Vacancies

 

BBSRC iCASE Studentship in Nottingham - June 2020

This project will be based in the BBSRC/EPSRC Synthetic Biology Research Centre (SBRC) of the Biodiscovery Institute and will be supervised by Professor Nigel P Minton.

BBSRC iCASE:  Fighting Infection, Curing Cancer, Saving the Planet

The unique properties of the bacterial endospore make it the ideal vehicle for the delivery of therapeutic agents to solid tumours, to the human or plant microbiome as well as being essential to the storage and maintenance of cultures used in large scale industrial fermentations. Accordingly, spores have a significant role to play in treatment of cancer, in countering the threat caused by antimicrobial resistance (AMR) in diseases of the human gut as well as in microbial production processes for chemicals and fuels that avoid the exploitation of environmentally damaging fossil reserves.

The bacterial endospore is one of the most highly resistant life-forms on earth and allows the organism to survive exposure to extremes of temperature, desiccation, disinfectants and radiation. The longevity of survival is astounding and can be measured not in tens or hundreds of years but in millions. In the current project, these properties will be refined and enhanced by using Synthetic Biology to re-wire the sporulation pathway such that spores are only produced under the required conditions and at a time when they are needed.

The project will focus on the positioning of known, and as yet unknown, genes essential to sporulation under the control of inducible promoters that are reliant on inducers that will not be encountered in the targeted niche. The suitability of promoters and their inducers will be tested using appropriate reporter genes. Known genes essential to sporulation will be taken from the literature, new targets will be identified using Transposon-directed Insertion Sequencing (TraDIS).  Initial work will test the suitability of the hybrid riboswitch-based promoter developed in the SBRC, RiboLac. Alternative systems will also be investigated.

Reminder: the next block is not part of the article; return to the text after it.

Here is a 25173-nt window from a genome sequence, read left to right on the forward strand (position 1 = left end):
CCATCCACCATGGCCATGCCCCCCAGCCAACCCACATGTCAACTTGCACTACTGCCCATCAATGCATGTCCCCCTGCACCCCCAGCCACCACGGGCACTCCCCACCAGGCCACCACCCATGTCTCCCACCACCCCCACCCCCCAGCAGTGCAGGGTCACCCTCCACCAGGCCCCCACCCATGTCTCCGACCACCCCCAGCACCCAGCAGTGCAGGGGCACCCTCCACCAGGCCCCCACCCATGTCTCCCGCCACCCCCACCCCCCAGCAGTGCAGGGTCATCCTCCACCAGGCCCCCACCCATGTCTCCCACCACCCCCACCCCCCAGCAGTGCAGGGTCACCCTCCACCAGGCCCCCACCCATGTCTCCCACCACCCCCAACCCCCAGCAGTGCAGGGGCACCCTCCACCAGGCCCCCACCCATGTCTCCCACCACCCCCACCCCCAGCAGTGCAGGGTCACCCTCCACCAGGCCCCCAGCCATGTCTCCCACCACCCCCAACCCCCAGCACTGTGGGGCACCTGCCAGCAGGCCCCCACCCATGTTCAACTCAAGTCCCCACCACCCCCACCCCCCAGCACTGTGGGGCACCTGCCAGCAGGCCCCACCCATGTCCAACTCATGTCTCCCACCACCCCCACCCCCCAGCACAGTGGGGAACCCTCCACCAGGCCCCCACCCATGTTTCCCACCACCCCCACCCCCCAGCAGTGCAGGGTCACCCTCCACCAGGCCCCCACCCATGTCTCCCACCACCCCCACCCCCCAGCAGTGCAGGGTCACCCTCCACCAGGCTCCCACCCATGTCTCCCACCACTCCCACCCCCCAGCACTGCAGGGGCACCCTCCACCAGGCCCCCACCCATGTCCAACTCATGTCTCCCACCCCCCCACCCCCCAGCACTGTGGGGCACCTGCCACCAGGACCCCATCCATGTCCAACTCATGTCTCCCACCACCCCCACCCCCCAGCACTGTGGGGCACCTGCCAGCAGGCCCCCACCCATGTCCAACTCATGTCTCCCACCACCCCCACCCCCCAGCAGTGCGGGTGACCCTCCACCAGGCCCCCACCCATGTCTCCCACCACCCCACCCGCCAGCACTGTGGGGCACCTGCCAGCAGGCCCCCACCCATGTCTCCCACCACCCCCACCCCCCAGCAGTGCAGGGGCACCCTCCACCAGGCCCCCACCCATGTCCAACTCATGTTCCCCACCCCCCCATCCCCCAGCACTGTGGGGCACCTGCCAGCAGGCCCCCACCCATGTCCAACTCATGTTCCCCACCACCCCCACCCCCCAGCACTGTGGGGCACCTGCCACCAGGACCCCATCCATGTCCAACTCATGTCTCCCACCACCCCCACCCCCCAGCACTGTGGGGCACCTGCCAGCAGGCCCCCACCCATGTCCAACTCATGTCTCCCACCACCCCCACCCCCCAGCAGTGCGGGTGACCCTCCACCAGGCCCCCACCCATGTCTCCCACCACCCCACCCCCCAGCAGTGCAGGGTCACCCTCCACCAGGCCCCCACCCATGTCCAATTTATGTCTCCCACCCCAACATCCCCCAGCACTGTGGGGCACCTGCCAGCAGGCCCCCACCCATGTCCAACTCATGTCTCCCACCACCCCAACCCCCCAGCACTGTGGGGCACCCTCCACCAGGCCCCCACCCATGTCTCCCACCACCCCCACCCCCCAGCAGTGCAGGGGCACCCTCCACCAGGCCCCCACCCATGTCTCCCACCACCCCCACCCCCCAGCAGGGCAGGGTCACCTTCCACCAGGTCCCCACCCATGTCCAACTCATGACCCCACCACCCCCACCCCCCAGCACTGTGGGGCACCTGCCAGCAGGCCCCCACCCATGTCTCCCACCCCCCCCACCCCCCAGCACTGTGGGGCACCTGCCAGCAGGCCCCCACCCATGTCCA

This project will be based in the BBSRC/EPSRC Synthetic Biology Research Centre (SBRC) of the Biodiscovery Institute and will be supervised by Professor Nigel P Minton. The PhD is in collaboration with the company FOLIUM SCIENCE who are using Guided Biotics™ act to maintain healthy animals and plants, by selectively reducing unwanted bacteria, particularly pathogens, in the target microbiomes, including that of the soil.

How to apply: applicants should be submitted via https://www.nottingham.ac.uk/bbdtp/case-2020/case-projects/re-wiring-the-sporulation-pathway-to-prevent-strain-dispersion.aspx.

Ask your referee to submit their reference via https://www.nottingham.ac.uk/bbdtp/apply/submit-references.aspx.

This fully-funded studentship is available to UK students and EU students who have lived in the UK for 3 years prior to the start of their studies. EU students who do not meet this criteria are eligible for a fees-only award.

Application should also be sent via email with the subject line ‘BBSRC iCASE Studentship’ to loretta.waddon@nottingham.ac.uk.

References should be sent directly from the referees to nigel.minton@nottingham.ac.uk

 

PhD Position - June 2020

A PhD position has become available at the BBSRC/EPSRC Synthetic Biology Research Centre (SBRC) in Nottingham.

Systems Biology of Hydrogen Oxidising Bacteria for the Production of High Quality Feed Protein and Other Feed Ingredients.

We are seeking a motivated PhD student with interest in microbiology, industrial fermentation, analytical chemistry and big data analysis for a project that addresses the issues of climate change and food security by turning CO2 into feed and food protein.